The Impact Of Common Drugs On The Gut Microbiome
By Fiona Riddle
It is widely known that antibiotic usage has a major impact on the gut microbiome. Antibiotics treat bacterial infections and, as the name suggests, they inhibit and kill microorganisms in the gut. Recent studies have now found that many other common drugs impact the gut microbiome as well and have similar antibiotic-like effects. The impact includes changes to microbial composition as well as metabolic function, which have many possible implications for overall health.
Destroying many of the gut microbes alters the composition of the gut microbiome and often has negative consequences such as reduced microbial diversity, a compromised immune system and an increased susceptibility to some pathogens. Altered microbial composition has also been associated with “gastrointestinal dysfunctions, cardiovascular diseases, metabolic disorders, and even diseases associated with psychiatric abnormalities.”
“…non-antibiotic drugs such as proton pump inhibitors, laxatives and metformin have some of the strongest associations with the gut microbiome.”
A study published in Nature found 19 out of the 41 drugs analyzed “to be associated with microbial features.” The study examined fecal samples from a general population cohort as well as two gastrointestinal disease cohorts and differences were analyzed per cohort. The researchers found that commonly used non-antibiotic drugs such as proton pump inhibitors, laxatives and metformin have some of the strongest associations with the gut microbiome.
“PPIs had the largest number of significant associations…”
Proton pump inhibitors (PPIs) are often prescribed to patients suffering from heartburn and more serious gastroesophageal reflux disease (GERD). PPIs work by powerfully inhibiting the production of stomach acid, lowering the overall level of stomach acid to minimize symptoms. PPIs had the largest number of significant associations, with a total of 24 altered taxa and 133 altered microbial pathways after correcting for the impact of other drug types. These medications were associated with an increased prevalence of oral bacteria in the gut. This effect is likely due to these bacteria which normally live in our mouth to colonize further along in the gastrointestinal tract than they normally would when stomach acid levels are higher.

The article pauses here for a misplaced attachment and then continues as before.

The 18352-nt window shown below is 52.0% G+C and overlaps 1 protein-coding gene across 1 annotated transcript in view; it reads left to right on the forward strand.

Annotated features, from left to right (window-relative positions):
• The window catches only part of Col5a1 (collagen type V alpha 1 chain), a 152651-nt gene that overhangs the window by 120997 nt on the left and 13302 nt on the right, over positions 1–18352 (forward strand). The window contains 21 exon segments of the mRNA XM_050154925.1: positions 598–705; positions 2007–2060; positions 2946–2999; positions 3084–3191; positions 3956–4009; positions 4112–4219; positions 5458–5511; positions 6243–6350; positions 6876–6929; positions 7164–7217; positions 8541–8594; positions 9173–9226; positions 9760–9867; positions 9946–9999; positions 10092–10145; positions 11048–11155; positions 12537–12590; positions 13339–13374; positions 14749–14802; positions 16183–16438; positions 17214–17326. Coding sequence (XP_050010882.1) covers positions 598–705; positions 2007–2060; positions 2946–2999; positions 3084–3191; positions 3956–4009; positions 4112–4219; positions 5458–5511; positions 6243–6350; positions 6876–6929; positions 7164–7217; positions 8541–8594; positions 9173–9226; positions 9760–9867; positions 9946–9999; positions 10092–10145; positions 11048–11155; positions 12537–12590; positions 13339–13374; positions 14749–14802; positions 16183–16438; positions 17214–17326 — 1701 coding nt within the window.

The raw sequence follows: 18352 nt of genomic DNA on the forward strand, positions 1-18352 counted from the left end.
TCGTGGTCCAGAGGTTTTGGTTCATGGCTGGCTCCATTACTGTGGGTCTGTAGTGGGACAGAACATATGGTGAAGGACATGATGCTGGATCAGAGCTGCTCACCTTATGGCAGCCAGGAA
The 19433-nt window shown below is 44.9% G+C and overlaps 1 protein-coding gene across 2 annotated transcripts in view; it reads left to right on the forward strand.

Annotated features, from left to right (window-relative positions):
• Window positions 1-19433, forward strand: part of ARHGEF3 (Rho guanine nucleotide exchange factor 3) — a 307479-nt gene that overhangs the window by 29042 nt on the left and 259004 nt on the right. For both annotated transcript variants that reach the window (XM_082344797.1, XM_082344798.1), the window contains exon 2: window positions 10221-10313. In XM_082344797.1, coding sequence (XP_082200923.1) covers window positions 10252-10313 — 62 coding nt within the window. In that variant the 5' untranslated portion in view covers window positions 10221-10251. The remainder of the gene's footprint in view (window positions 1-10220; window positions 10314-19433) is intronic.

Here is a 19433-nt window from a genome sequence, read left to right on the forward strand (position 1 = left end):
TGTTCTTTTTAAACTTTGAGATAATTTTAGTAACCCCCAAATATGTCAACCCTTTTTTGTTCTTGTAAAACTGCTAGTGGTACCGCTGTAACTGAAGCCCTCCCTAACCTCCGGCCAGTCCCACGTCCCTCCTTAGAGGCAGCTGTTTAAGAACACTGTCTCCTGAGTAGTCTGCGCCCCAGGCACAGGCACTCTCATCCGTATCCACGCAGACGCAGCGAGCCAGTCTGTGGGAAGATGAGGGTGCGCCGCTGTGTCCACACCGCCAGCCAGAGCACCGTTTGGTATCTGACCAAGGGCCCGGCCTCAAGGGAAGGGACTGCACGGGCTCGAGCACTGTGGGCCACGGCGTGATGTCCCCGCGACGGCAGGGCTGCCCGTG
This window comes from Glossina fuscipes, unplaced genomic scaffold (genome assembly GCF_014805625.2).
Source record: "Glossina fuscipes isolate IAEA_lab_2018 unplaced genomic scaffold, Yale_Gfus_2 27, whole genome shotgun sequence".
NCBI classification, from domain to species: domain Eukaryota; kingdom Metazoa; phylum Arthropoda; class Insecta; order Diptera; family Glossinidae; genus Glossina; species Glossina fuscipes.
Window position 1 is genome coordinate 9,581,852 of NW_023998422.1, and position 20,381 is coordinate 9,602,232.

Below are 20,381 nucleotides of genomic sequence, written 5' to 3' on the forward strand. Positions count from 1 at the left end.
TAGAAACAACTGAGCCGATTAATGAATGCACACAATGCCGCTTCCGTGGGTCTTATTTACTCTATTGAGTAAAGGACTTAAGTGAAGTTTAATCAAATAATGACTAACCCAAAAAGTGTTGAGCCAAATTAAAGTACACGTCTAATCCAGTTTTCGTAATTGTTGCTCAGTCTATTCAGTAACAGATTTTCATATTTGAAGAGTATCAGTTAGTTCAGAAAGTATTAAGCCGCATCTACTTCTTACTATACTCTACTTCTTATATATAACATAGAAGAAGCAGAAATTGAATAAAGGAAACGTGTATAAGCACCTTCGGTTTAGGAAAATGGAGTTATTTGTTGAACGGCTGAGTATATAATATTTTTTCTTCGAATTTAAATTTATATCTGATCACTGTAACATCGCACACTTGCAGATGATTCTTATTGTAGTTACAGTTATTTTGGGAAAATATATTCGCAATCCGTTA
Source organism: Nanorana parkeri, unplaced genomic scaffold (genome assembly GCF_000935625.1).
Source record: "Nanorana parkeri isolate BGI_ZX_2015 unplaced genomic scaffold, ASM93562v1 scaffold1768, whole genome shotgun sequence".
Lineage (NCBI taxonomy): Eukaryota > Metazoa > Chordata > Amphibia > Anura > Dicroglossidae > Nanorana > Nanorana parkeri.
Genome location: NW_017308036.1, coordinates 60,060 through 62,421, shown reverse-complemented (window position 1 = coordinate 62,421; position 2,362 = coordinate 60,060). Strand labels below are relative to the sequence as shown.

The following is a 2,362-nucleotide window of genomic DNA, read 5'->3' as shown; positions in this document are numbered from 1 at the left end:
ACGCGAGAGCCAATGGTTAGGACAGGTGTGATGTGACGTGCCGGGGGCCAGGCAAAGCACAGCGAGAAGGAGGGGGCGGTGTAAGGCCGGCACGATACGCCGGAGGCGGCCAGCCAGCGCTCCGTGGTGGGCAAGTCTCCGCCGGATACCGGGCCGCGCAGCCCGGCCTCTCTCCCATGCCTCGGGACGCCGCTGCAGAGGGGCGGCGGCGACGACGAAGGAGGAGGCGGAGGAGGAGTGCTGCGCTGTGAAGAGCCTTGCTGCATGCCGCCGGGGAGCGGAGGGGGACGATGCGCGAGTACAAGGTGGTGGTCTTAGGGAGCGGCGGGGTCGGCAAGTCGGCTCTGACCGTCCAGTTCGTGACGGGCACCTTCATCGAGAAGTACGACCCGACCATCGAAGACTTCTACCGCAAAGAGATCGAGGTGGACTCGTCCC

“… laxative use has long-lasting impacts on microbial composition…”
Use of laxatives has previously been associated with alterations in the composition of the gut microbiome as well as disturbances in metabolic pathways similar to PPI usage. One study found that laxative use has long-lasting impacts on microbial composition and decreased the presence of beneficial Lactobacilli bacteria. As a potential benefit, however, this recent study found that laxatives were associated with a “higher relative abundance of the Alistipes genus,” which is typically decreased in children with constipation.
Metformin is a popular anti-diabetic medication that is meant to control the amount of glucose in the blood and increase the body’s insulin response. It has previously been found that metformin alters the gut microbiome in a way that mediates many of its anti-diabetic benefits. In this more recent study, metformin “was associated with changes in the metabolic potential of the microbiome,” however these changes could potentially allow for the proliferation of enterobacterial species including many common pathogens which may have adverse health outcomes.
“…many of the side effects from drugs may be specifically due to the impact on the gut microbiome…”
These findings suggest that many of the side effects from drugs may be specifically due to the impact on the gut microbiome and alterations that promote the development of other health conditions and symptoms. Short term gastrointestinal side effects of these medications such as nausea, vomiting and irregularity could all be attributed to changes in the gut. Other factors may also influence outcomes such as the inactive ingredients found in drugs like fillers, flavorings, coatings and preservatives.
“…patients with IBS and IBD tend to take more drugs in general than the general population does, which could have potential implications for microbiota changes due to drug interactions”
It is also important to note that many patients with IBS and IBD have a different gut microbiome composition than the general population, which could influence side effects as well as the actual efficacy of some drugs. Findings from the main study discussed “disease cohorts presented a lower microbial richness compared to the general population cohort.” Additionally, patients with IBS and IBD tend to take more drugs in general than the general population does, which could have potential implications for the reported microbiota changes due to drug microbiome interactions and further investigation of such interactions are necessary.
As previously mentioned, medication induced alterations of the gut microbial ecosystem can have many negative consequences and increase the likelihood of developing new symptoms or conditions. These potential side effects should therefore be considered and discussed with a healthcare provider in order to avoid further health complications either in the short-term or long-term.
Fiona Riddle is a Certified Health Coach with a degree in Psychology from UCLA. She is passionate about a holistic approach to health when working with her private coaching clients. She is an avid cook, constantly creating and sharing new recipes on her Instagram (@feelgoodwithfi) to showcase simple clean home cooking. She has helped clients take their health into their own hands and successfully boost their energy and confidence through sustainable lifestyle changes. www.feelgoodwithfi.com